Disney Cruise Line Reveals New Alcohol Policy

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Disney Cruise Line has announced changes to its alcohol policy, restricting the type and amount of alcohol that passengers are permitted to board with.

The new policy, which will go into effect fleet-wide at the end of September, strictly prohibits any amount of liquor. It does, however, permit passengers to bring a maximum of two unopened bottles — no larger than 750 milliliters — of wine or champagne. Guests boarding with beer will be able to bring a maximum of six 12-ounce bottles.

The volume limitations apply to boarding at the start of the voyage as well as boarding at each port-of-call.

Passengers will have to consume any alcohol brought on board in the privacy of their cabin, or else pay a fee to drink in the ship’s dining room.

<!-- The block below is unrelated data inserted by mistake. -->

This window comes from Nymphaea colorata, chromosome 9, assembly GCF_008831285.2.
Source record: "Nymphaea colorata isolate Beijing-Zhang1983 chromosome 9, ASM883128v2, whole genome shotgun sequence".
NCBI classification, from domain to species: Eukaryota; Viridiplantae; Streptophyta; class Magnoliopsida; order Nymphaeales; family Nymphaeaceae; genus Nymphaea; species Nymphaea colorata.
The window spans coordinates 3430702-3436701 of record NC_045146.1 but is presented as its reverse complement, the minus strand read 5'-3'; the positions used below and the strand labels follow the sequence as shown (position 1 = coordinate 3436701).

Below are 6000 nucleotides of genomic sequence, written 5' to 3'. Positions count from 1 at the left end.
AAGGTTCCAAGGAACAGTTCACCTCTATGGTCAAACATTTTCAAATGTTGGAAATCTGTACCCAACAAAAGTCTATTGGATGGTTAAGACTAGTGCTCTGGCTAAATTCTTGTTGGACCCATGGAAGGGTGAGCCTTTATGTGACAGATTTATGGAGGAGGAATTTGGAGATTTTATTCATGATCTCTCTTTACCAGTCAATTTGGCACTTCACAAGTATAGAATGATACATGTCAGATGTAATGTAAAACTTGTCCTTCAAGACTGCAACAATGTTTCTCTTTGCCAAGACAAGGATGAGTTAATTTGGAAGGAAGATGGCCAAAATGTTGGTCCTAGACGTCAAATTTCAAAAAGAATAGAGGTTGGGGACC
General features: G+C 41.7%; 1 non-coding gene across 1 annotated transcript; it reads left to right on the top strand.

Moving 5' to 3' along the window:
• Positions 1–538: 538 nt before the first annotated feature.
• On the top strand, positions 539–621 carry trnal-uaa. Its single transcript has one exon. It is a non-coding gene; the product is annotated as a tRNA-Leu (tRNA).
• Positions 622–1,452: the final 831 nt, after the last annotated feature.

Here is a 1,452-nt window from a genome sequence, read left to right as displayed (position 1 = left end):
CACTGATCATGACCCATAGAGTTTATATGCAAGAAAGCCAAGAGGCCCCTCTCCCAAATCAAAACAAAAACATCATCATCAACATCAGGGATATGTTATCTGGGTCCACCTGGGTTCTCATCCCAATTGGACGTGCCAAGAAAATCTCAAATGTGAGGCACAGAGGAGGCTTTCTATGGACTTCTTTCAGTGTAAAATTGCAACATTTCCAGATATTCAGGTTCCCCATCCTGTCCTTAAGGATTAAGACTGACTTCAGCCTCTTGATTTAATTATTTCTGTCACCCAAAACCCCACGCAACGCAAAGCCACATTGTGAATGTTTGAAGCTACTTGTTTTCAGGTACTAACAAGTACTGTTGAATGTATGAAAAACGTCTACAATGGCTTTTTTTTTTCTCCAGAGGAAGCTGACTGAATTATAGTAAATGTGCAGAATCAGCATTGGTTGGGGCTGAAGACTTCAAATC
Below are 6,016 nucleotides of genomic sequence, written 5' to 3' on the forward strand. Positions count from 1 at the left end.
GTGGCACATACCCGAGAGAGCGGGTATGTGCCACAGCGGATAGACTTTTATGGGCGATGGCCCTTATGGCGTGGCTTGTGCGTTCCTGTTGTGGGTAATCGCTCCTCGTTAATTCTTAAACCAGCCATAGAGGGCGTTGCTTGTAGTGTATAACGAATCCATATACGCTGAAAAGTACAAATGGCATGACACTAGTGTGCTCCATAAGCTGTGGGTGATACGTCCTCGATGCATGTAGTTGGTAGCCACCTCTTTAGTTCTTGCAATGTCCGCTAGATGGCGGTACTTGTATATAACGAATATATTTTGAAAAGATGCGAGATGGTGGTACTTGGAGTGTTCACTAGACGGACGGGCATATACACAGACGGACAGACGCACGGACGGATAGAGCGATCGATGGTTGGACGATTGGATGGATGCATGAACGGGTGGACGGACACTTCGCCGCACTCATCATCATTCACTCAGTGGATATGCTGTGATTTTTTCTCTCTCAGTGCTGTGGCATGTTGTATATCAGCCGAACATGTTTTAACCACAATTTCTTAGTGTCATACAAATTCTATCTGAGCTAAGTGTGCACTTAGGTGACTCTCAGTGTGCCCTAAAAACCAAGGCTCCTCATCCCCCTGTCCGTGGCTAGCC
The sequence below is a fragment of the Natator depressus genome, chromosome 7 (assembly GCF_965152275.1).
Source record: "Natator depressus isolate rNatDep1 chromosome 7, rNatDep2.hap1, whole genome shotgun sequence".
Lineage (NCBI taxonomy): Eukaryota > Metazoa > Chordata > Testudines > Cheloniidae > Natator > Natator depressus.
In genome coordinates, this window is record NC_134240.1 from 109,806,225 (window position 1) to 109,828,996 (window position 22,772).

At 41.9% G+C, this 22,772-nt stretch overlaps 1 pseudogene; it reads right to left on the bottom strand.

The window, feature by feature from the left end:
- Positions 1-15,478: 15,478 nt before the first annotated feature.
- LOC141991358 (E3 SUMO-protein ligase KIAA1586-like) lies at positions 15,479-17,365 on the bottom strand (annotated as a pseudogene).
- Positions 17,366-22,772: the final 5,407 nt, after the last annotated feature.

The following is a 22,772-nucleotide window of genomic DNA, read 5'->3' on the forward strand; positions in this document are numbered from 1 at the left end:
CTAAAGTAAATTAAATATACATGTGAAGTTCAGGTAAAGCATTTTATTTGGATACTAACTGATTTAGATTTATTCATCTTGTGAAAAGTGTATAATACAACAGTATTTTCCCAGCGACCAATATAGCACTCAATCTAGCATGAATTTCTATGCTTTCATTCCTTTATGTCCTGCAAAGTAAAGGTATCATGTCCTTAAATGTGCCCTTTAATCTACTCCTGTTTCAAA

“We regularly evaluate our policies and made the change,” the cruise line stated, adding that the new policy “is not unusual in the cruise industry.”

“It’s not a question of Disney trying to increase liquor sales,” said CruiseGuy.com president Stewart Chiron. Rather, he added, it is likely the new policy was made in an effort to make the boarding process smoother.

Previously, Disney Cruise Line passengers were allowed to board with beer and liquor as long as it was carried onto the ship. Under the new policy, any beverages brought onto the ship must be stored in a carry-on bag or luggage. Alcohol packed in checked-in luggage will be prohibited.

Disney said it will seize and store any alcohol that violates the new policy onboard until the end of the cruise.

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Lisa Nikolau

Lisa Nikolau is a freelance writer who has been specializing in travel, culture and current events since 2012. She currently writes on travel and news related topics for YouTravel.com.au.She has traveled to Peru, throughout west and eastern Europe, and has lived in southern Spain.At the moment, Lisa’s favorite pastimes are learning foreign languages, exploring hiking trails in the Olympic National Forest, and ending the day with friends at one of Seattle’s many microbreweries.